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Eagle River, Alaska, is a wilderness paradise with a backdrop of snow-capped mountains and clear rivers. In the 1970s it was a remote town where the closest grocery store was an hour’s drive on a partially paved road. It was the ideal location to inspire a young woman to pursue a career in wildlife biology.

A heart that leapt, providence leads sister to her vocation


EDMONTON - When Mary Truong first met the Sisters of Providence, her heart leapt.

Devoted to Christ through education


EDMONTON - When Sr. Madeleine Prince was growing up in the hamlet of Delmas, Sask., the word “providence” came up often.

Bringing light, peace through creativity


TORONTO - Sr. Helen Kluke doesn’t believe in mistakes, only in new creations.

Good News drenched in Precious Blood


If you’re going to preach in the modern world you need powerful language. The Missionaries of the Precious Blood have had that power incorporated into their very name for the last 200 years. From “blood brothers” to “Bloody Sunday,” “the blood of the Lamb” to “blood libel,” the 600 priests and brothers who call themselves Precious Bloods have the most arresting imagery in the entire story of human salvation as their calling card.

Christ remains at heart of religious life


Vowed life is a mystery, but only in the Catholic sense. There’s no mystery in the vows themselves. Poverty, chastity and obedience are pretty straightforward — no money, no sex, no turning your back on the demands of the community.

Nun’s quest for renewal lands her in Ireland


It is often said that a religious sister never truly retires, and Sr. Mary Ann Maxwell is living proof.

The Canadian member of the Sisters of Charity of Immaculate Conception spent her first 37 years as a nun working as both a teacher and principalin the Catholic school system, from which she had just graduated.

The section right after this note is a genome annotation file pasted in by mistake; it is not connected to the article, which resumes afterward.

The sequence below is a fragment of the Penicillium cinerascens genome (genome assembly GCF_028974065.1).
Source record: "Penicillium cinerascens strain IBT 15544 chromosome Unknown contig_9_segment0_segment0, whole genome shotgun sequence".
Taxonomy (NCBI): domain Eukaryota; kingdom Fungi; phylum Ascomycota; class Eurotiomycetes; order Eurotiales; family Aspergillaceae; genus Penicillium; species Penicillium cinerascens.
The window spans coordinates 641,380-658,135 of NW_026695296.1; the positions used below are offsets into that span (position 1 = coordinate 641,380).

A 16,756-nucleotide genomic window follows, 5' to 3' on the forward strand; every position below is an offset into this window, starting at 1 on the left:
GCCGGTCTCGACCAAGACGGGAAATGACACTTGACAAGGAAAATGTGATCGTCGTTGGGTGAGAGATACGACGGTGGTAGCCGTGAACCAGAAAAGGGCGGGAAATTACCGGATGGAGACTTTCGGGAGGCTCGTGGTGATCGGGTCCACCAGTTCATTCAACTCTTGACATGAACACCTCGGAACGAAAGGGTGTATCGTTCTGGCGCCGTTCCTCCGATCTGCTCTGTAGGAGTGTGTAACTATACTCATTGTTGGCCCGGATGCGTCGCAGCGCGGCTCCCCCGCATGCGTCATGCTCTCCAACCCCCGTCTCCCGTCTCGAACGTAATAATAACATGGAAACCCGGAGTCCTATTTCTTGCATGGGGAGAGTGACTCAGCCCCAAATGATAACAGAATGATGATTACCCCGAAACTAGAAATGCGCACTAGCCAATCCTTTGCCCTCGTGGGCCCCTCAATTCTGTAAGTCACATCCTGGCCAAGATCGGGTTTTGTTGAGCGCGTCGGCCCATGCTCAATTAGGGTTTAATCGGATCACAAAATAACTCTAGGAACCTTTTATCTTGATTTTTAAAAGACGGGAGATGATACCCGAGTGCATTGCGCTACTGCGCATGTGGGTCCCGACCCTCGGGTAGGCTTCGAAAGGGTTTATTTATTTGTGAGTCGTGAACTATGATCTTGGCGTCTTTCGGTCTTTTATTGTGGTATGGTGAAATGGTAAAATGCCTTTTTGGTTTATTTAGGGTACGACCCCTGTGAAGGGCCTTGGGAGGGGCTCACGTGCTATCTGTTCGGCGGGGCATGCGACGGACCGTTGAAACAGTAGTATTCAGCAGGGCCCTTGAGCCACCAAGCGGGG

Congregation de Notre Dame sisters reach out online to show value of consecrated life


Sr. Susan Kidd said the need for consecrated life in the world hasn’t changed, but she admits there was a time when the religious were more visible and it was easier to connect with a sister.

In remote Arctic towns, radio connects Church with local Catholics


Approximately 800 km northwest of Yellowknife in the Northwest Territories is Fort Good Hope, a remote, mostly First Nations community through which the mighty Mackenzie River flows on its way to the Arctic Ocean.

Nun has found her happy place


In Sr. Anna Chan’s earlier career in retail management, she sought happiness through a love of fine clothes, shoes and bags.

“I was looking for happiness,” said Chan, “but I was looking in the wrong place.”

The Grey Nuns played an integral role in Alberta’s Church


St. Albert, Alta. - It was in the fall of 1859 that the Grey Nuns arrived in Alberta, welcomed by Fr. Albert Lacombe at Lac Ste. Anne with ringing church bells and dancing First Nations people.